As many companies move to reshore their operations, automation is often viewed as a means of helping them to cope with both domestic labor shortages and higher costs without losing their competitive edge. However, while the integration of automated technologies has eliminated some need for unskilled labor, it has created an increased need for skilled labor, placing many manufacturers in a difficult conundrum. In fact, according to a study conducted by the Manufacturing Institute and Deloitte, while 4.6 million manufacturing jobs are forecast to be created over the next decade, as many as 2.4 million of those positions are likely to remain unfilled due to the continuing skills gap.
Often, the next generation of skilled workers manufacturers are seeking must possess a unique mixture of traditionally blue- and white-collar skillsets—a challenging ask due to a lack of available training materials and the collapse in enthusiasm for manufacturing as a viable career option over the past several decades. That said, remedying this situation isn’t merely a task for manufacturers themselves. Doing so is also in the best interest of technology suppliers, as adoption of their products often hinges on whether or not end-users have access to a skilled workforce capable of executing automation projects and operating in a highly automated environment.
“Automation is imperative to a competitive U.S. manufacturing base. In order to meet our demand in automation expansion, we will need skilled candidates to fill high-demand, and technically driven positions like robot operator, robot technician, and integrated systems specialist,” said Heidi Koedamn, engineering learning organization manager at Dana Incorporated, a supplier of drivetrain and electrified propulsion systems for the automotive sector.
To address these challenges, robotics supplier Fanuc and industrial automation and information technology provider Rockwell Automation have recently formed a coalition to create apprenticeship programs designed to upskill current and future workers for jobs in advanced manufacturing, robotics, and automation. The coalition also includes APT, a Fanuc and Rockwell automation systems integrator, as well as Nocti Business Solutions, which provides independent assessments of occupational standards using recognized International Organization for Standardization (ISO) process validation methods. In addition, more than 40 manufacturing companies have signed on to participate by adopting the newly created apprenticeship programs.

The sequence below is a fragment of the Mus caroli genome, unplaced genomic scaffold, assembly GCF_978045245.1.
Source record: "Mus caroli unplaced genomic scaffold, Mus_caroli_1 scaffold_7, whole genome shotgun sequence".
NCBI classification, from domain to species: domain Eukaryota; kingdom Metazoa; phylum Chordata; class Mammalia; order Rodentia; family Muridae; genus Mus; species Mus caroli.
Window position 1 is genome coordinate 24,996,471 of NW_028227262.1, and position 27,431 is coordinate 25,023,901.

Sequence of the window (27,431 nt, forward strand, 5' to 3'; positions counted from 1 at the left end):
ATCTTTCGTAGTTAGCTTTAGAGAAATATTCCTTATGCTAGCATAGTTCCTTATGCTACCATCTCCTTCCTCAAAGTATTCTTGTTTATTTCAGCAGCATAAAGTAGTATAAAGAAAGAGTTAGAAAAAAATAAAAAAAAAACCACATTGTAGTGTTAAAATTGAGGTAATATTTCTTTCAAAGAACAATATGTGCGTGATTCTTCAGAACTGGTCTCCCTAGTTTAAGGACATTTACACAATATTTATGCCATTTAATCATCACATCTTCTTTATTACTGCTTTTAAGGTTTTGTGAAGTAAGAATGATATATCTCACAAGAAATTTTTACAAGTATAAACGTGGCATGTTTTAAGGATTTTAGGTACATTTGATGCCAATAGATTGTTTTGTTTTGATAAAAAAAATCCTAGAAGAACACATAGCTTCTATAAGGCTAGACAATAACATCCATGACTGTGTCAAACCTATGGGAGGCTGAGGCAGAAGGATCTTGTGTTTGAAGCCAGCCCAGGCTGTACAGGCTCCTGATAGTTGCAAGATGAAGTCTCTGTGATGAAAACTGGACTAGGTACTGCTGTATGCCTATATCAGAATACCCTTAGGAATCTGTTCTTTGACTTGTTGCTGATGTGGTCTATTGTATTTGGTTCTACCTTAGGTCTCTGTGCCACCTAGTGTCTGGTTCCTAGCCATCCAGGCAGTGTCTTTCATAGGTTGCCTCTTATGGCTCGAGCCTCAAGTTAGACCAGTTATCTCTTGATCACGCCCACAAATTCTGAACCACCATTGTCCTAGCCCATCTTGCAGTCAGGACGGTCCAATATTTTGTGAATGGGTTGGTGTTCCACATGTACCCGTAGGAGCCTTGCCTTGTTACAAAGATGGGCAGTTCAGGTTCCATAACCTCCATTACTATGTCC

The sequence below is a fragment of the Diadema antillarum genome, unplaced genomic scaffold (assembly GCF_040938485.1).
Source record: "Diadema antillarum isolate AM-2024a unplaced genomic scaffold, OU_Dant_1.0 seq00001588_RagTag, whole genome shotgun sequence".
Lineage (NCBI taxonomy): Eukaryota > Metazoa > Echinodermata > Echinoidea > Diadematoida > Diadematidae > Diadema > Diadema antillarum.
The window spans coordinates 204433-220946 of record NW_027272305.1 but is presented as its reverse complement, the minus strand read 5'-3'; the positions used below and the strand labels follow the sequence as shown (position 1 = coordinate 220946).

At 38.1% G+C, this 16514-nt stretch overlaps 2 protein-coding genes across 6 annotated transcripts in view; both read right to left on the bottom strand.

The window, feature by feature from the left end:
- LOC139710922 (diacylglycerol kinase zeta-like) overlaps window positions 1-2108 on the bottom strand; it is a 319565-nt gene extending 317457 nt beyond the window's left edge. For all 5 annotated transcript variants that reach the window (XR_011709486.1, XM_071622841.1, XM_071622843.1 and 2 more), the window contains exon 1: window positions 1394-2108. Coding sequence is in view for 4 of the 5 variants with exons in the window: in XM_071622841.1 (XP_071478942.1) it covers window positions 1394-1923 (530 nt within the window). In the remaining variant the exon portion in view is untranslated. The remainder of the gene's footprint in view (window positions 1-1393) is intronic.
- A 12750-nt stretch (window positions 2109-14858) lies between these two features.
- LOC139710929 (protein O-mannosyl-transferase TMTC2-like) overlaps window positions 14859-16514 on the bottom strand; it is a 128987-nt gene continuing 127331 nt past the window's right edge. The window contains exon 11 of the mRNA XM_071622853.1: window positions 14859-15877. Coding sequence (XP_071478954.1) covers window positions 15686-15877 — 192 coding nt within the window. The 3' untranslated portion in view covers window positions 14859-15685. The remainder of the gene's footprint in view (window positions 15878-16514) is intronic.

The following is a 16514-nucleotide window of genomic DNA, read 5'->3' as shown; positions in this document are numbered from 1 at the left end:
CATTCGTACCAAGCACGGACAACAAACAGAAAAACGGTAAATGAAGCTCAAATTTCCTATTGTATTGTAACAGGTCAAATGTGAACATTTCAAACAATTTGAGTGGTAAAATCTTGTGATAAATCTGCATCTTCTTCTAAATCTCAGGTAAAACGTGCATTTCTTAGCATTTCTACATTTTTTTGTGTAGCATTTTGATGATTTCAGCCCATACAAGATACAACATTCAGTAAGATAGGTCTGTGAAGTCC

The apprenticeship programs offered provide three different tiers of credentials. The first two tiers offer certification for robotics operators and programmable logic controller (PLC) operators at basic and advanced levels, while the third tier provides training to become an integration specialist. According to Paul Aiello, director of education at Fanuc America, most workers should be able to complete their apprenticeships in less than one year. Moreover, the program is aimed both at preparing future workers for careers in advanced manufacturing and improving the skills of current workers so that they can effectively implement new automation systems and processes into their workflows.
“As industry adopts new technologies, it is vital to be able to quickly adapt with a well-trained workforce,” said Michael Cook, global academic organization director at Rockwell Automation. “Having the most current standards will drive manufacturing competitiveness and simultaneously grow new talent to these new occupations, upskill current employees, and allow companies to be more agile in their workforce planning.”